In the traditional sense of International Relations studies, states play a central role in influencing the dynamics of international politics. Nowadays, the role of non-state actors such as multinational companies, non-government organizations (NGO), civil societies, and individuals increasingly show their significance. This is especially apparent as seen from the intensification of non-state actors’ activities beyond concept of state sovereignty. Those interactions between non-state actors are then known as ‘transnational relations.’ This begs the question, what exactly is transnationalism? In what way and how can non-stars actors influence global politics constellation?
Those questions are attempted to be answered by the “Transnationalism: The Role of Non-State Actors in International Relations” book discussed by Institute of International Studies (IIS) Universitas Gadjah Mada (UGM) collaborating with Yayasan Pustaka Obor Indonesia on Thursday (4/4) in Faculty of Social and Political Sciences UGM. This book discussion also brought forward Dr. Ani W. Soetjipto as the author of the book, a lecturer in International Relations Universitas Indonesia (UI), as well as Siti Daulah Khoiriati, M.A., a lecturer in International Relations UGM as discussant.
The Transnationalism: The Role of Non-State Actors in International Relations book contains 3 case studies of transnational advocacy by civil organizations in Indonesia—the Timor Timur self-determination, the Anti Reclamation Bali, and the International Peoples Tribunal 1965; Comparative Perspectives try to compare the success factors of transnational advocacies by 3 actors, which are WSPA that campaigned for animal welfare issues; Greenpeace with its anti-water pollution campaign in China; as well as transnational traditional farmers organization La Via Campesina in fighting for farmers’ rights. There is also one specific article that discussed the role of Information and Communication Technologies (ICT) during Egyptian Revolution 2011.
Ani Soetjipto herself wrote the introductory chapter of this book to give the framework in understanding transnationalism, especially how non-state actors conduct transnational relations in advocating their interests. She mentioned that the point of departure in understanding transnationalism could be seen from the writing of Nye and Keohane in Transnational Relations and World Politics (1971), where transnational relations are understood as the movement of objects and services across states’ borders, where at least one of the actors is not a state actor or an international governmental organization. They maintained the belief that state is the main actor and that non-state actors work horizontally parallel in “inter-national” relations (between nation states).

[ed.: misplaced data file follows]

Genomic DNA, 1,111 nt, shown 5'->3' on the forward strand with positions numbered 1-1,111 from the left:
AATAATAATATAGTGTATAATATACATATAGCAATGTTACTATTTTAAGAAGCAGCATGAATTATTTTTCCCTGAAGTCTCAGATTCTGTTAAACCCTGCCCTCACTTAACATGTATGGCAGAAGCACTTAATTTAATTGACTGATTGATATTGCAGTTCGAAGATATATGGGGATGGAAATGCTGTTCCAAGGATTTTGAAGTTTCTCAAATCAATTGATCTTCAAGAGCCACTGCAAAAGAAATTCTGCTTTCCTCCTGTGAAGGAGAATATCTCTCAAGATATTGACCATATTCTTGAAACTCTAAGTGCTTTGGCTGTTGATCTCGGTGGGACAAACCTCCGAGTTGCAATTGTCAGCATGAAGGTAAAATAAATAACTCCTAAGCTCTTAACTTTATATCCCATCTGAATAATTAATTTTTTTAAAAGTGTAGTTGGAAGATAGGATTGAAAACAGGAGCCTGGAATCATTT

As for the references regarding the significance of non-state actors, it began to surface after the Cold War. IR scholars started to correlate transnational relations of advocacy groups (NGOs, mass medias, religious groups, diaspora, etc) campaigning for domestic issues through cross-country networks with studies of social movements and advocacy networks. Transnationalism studies in contemporary IR is then familiarized with the term transnational social movement (TSM) and transnational advocacy network (TAN). One of the keys that differentiate TAN and TSM with social movements or advocacy networks in general is how these advocacy groups frame domestic issues being campaigned in international norms. This will pressure states or international regimes to comply with what the groups advocate.
Siti Daulah Khoiriati offered her view on the book as a lecturer of “Transnationalism in World Politics” class, explaining that transnational relations were conceptualized when multinational companies (MNC) are considered to have power equal to states’. This is exampled by how although China and Japan are politically ‘unfriendly,’ the intensity of market relations between the MNCs in the two countries managed to prevent them from engaging in a war since the end of World War II.
However, in line with the book, the Transnationalism in World Politics class also established the discourse of transnationalism in the framework of transnational activism. According to Siti Daulah, researches about Transnationalism not only enrich IR studies through the increasingly diverse topics, but also show how IR graduates possess practical skills that opens up their career orientations to options other than diplomats—for example activists, journalists, humanitarian workers, and MNC employees.
This event was concluded by a discussion session that offered platform for critical perspectives towards transnationalism in IR. For example, Muhadi Sugoiono (IR UGM Lecturer) argued that transnationalism up until now is only seen as a phenomenon—which means maintaining the IR status quo that state is the main actor and that non-state relations are anomalous. Transnationalism has yet to be seen as a perspective that will bring about theoretical implications in IR study itself. Another interesting point being discussed was the main obstacle towards the success of TAN and TSM: the overwhelming amount of involved actors that spark off conflict of interests and even segregation in the coalition.
Penulis: Alifiandi Rahman Yusuf
Editor: Ilham Adamy
Translator: Heidira Witri Hadayani